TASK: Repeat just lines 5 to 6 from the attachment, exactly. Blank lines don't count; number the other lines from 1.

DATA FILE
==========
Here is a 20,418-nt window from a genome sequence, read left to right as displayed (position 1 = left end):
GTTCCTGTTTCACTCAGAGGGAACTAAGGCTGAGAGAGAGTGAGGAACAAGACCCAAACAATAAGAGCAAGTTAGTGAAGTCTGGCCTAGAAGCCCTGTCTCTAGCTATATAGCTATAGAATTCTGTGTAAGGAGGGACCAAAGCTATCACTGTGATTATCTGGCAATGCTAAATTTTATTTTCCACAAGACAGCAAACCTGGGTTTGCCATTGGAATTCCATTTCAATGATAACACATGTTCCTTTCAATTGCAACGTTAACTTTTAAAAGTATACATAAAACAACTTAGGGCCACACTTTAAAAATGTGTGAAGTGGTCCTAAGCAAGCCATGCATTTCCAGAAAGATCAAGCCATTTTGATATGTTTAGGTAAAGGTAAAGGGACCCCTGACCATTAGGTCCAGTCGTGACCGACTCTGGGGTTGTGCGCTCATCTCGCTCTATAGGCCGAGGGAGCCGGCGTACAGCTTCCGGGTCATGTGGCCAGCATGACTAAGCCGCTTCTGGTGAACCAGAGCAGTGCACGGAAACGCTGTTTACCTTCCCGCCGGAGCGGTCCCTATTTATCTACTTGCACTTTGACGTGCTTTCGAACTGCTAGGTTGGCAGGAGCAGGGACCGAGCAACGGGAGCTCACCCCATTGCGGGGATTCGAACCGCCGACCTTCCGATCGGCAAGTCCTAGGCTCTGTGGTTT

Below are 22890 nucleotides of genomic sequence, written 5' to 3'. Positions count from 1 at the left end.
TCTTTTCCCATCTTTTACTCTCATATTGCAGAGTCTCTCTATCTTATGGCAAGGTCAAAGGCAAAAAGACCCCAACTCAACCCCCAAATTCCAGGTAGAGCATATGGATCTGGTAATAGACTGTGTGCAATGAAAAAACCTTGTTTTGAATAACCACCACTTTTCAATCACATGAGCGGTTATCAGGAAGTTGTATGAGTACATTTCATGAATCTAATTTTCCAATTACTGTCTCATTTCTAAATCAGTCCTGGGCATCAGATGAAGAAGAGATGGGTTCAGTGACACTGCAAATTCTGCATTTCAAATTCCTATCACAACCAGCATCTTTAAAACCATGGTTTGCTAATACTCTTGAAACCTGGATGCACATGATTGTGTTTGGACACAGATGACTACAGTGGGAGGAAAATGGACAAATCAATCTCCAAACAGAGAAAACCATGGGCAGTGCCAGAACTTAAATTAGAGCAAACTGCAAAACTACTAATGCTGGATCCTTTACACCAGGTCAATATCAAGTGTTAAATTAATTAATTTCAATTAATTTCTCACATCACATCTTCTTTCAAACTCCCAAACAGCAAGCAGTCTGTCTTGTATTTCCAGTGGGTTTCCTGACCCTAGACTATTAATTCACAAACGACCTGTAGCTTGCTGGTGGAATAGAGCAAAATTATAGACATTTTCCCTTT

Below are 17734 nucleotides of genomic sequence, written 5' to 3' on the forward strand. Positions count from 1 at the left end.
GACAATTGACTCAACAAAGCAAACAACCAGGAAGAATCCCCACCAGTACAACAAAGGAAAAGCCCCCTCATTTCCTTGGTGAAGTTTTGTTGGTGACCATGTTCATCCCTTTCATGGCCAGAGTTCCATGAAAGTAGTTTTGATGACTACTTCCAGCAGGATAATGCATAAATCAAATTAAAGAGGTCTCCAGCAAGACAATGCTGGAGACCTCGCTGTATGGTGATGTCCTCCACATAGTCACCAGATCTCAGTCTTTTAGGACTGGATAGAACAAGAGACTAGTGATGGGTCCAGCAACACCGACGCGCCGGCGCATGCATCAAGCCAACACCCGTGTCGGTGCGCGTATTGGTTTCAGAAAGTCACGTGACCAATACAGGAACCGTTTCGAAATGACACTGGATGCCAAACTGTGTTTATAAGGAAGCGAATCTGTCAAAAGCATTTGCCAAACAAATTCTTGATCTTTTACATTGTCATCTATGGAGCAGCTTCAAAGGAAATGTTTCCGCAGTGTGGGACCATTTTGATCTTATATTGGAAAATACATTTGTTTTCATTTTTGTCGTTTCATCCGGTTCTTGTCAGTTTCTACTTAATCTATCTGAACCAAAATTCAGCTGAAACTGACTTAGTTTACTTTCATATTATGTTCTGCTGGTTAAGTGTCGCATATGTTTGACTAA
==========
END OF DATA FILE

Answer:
Below are 17734 nucleotides of genomic sequence, written 5' to 3' on the forward strand. Positions count from 1 at the left end.
GACAATTGACTCAACAAAGCAAACAACCAGGAAGAATCCCCACCAGTACAACAAAGGAAAAGCCCCCTCATTTCCTTGGTGAAGTTTTGTTGGTGACCATGTTCATCCCTTTCATGGCCAGAGTTCCATGAAAGTAGTTTTGATGACTACTTCCAGCAGGATAATGCATAAATCAAATTAAAGAGGTCTCCAGCAAGACAATGCTGGAGACCTCGCTGTATGGTGATGTCCTCCACATAGTCACCAGATCTCAGTCTTTTAGGACTGGATAGAACAAGAGACTAGTGATGGGTCCAGCAACACCGACGCGCCGGCGCATGCATCAAGCCAACACCCGTGTCGGTGCGCGTATTGGTTTCAGAAAGTCACGTGACCAATACAGGAACCGTTTCGAAATGACACTGGATGCCAAACTGTGTTTATAAGGAAGCGAATCTGTCAAAAGCATTTGCCAAACAAATTCTTGATCTTTTACATTGTCATCTATGGAGCAGCTTCAAAGGAAATGTTTCCGCAGTGTGGGACCATTTTGATCTTATATTGGAAAATACATTTGTTTTCATTTTTGTCGTTTCATCCGGTTCTTGTCAGTTTCTACTTAATCTATCTGAACCAAAATTCAGCTGAAACTGACTTAGTTTACTTTCATATTATGTTCTGCTGGTTAAGTGTCGCATATGTTTGACTAA